By Andreas Viestad
Special to The Washington Post
Tuesday, September 28, 2010; 12:34 PM
There is something about the word "margarine" that does not go down so well in polite society. The last time I served margarine, at an otherwise ambitious dinner with grilled langoustine and expensive wine, I found myself having to explain the presence of such a modest and much-mocked ingredient at such an immodest occasion.
The short explanation is this: I made the margarine myself, flavoring it with coconut, lime, turmeric, ginger and a little bit of chili pepper. The margarine was no less worthy than the wine and the shellfish.
Margarine is perhaps the first "scientific" food, devised by a chemist in a laboratory, not by a chef in a kitchen. Today, a great number of the things we eat are manipulated so that they bear little or no resemblance to their "natural" self.
In 1869, when the emperor Napoleon III called for researchers to use their skills to "discover a product suitable to replace butter for the navy and the less prosperous classes of society," there were no such products on the market. The call was answered and a prize awarded to the wonderfully named French chemist Hippolyte Mège-Mouriès, who had developed a way to mix beef tallow and skim milk so that the result bore more than a vague resemblance to butter.
It kept well and could be used both as a spread and for frying. A simple emulsion of fat, water and solids; a giant leap for mankind.
Since then, margarine has become a staple in kitchens all over the world. Today, Americans use about twice as much margarine as butter. (In margarine's best years, after World War II, it was about four times as much.)
Margarine is an everyday ingredient, so modest and unassuming that it is sometimes accused of being bland. But it has been controversial. Margarine wars have been fought quietly, using smart tricks and legislation. Chefs tend to frown upon it. Dairy farmers dislike the competition it offers. Consumers like how it spreads more willingly than butter when taken straight out of the refrigerator. Nutritionists appreciate its unsaturated fatty acids.
A number of changes have been made to the formula since 1869. Most important has been the substitution of vegetable fats for beef tallow, first by using palm and coconut fats; later, methods were developed to harden vegetable oils. (The process created trans fatty acids, still present in some brands of margarine but not an issue for homemade versions.) A number of other innovations have been introduced to improve taste, durability or profitability.
Even its color has been a matter of contention. In its most natural form, margarine is pale yellow - almost white - and that is something consumers dislike. To make the product look more appealing, more like butter, manufacturers have added colorants such as beta carotene: first from carrots, later synthetic. Some jurisdictions, particularly those with a significant dairy industry to protect, passed laws against that practice. Wisconsin banned yellow margarine until 1967. The Canadian province of Quebec didn't repeal its law regulating the color of margarine until 2008.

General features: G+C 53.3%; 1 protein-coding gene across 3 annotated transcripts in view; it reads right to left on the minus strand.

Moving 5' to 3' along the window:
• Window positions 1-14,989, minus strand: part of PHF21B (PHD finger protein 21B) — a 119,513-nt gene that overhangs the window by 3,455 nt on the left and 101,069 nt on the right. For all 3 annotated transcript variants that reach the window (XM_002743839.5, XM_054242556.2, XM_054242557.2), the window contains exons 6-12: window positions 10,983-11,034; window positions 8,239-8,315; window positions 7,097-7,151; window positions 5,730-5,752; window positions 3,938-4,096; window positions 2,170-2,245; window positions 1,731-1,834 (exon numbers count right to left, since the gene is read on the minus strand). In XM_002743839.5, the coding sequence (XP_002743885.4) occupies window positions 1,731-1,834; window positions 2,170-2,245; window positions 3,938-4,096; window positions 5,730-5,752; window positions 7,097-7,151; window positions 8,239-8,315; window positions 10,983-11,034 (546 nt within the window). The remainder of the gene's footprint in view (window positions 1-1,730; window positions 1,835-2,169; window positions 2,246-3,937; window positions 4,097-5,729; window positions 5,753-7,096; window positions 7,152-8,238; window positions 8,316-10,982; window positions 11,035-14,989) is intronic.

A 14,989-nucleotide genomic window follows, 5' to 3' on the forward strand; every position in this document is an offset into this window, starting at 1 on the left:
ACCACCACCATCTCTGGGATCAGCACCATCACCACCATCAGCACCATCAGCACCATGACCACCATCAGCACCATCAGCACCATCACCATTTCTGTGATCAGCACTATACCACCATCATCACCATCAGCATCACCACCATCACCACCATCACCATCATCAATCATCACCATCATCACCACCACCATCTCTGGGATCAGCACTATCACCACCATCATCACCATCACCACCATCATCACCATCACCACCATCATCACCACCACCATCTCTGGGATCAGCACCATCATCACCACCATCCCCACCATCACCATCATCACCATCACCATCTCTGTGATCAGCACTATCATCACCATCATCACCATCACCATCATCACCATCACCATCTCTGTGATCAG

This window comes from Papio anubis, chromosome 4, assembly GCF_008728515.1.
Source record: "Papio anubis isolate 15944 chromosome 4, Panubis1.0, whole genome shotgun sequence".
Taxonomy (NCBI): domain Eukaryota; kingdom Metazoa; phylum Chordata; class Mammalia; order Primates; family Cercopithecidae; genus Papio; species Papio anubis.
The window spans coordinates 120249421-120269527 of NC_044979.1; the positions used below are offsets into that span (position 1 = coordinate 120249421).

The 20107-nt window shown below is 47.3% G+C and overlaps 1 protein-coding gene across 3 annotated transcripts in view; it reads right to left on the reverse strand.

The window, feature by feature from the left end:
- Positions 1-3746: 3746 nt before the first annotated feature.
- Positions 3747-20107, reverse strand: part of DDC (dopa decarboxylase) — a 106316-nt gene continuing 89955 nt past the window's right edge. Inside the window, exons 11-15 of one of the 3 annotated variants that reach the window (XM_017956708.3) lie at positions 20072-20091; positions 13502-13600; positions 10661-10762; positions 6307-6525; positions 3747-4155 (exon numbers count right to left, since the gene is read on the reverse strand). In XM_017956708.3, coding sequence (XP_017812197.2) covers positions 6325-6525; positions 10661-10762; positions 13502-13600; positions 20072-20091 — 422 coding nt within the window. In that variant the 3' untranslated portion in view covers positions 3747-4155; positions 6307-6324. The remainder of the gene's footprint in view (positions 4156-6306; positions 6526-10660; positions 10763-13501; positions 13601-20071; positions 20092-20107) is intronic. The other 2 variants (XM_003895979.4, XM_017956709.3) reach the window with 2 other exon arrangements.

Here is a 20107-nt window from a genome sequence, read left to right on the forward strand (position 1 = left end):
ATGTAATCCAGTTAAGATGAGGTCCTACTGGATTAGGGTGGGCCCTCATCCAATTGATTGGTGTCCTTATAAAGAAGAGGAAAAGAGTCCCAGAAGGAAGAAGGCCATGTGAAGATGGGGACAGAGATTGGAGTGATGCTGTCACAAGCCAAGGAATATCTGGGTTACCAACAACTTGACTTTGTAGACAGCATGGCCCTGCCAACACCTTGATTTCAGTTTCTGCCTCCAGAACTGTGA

Regardless of the twists and turns of production, the basic process and the science behind it are the same as in 1869. The only formal requirement of margarine is that it, like butter, should consist of 80 to 85 percent fat, the rest being water and solids, and that it should be solid or semi-solid at room temperature.
Apart from that, it is a blank canvas. Or, if you see it another way: It is open to interpretation.
You would think that such a universal idea would invite experimentation, with the use of different fats, flavors and colors. But no. Nearly a century and a half after its invention, margarine is still the exclusive domain of the food industry. Not even chefs make margarine. Although more and more of them spend time investigating the confluence of science and cooking, I have never seen a restaurant menu with "homemade margarine" listed.
When I make my own margarine, I try to ensure that it makes a strong statement. It doesn't have to taste or look like butter.
The first challenge is texture. I have no intent, desire or capacity to harden fat, so I use a combination of solidified coconut fat (which is considered hard because it consists mainly of saturated fat) and sunflower oil (or any other neutrally flavored oil). Instead of mixing this with water or nonfat milk - the latter traditionally is used to give margarine a buttery flavor - I use coconut milk, which lends a hint of sweetness. To emulsify this mixture I add Dijon mustard, which is not as efficient as pure lecithin but good enough to help form a stable emulsion. The mixture must be heated and stirred, then cooled and stirred. The process takes a little time, but it is by no means as nerve-racking as making hollandaise sauce; a few degrees off will not ruin everything. I flavor this silky, soft margarine with spices and a bit of lime for a touch of acidity.
Flavor possibilities are limitless. Why not use beet juice to create a shockingly red or pink mixture, or use duck fat, stock and cooking juices for a delicious, albeit not very healthful, spread that will make even the palest piece of cardboard chicken taste rich and interesting? By mixing the fat with lots of fresh herbs and using a generous amount of lemon juice and zest, I get a greenish, fresh-tasting, herby margarine that is great as a sandwich spread and also works well with fish and chicken.
Because the formal requirements are so few, homemade margarine, more than any other such spread I know, is the perfect medium for other flavors.Recipes
Viestad can be reached at firstname.lastname@example.org.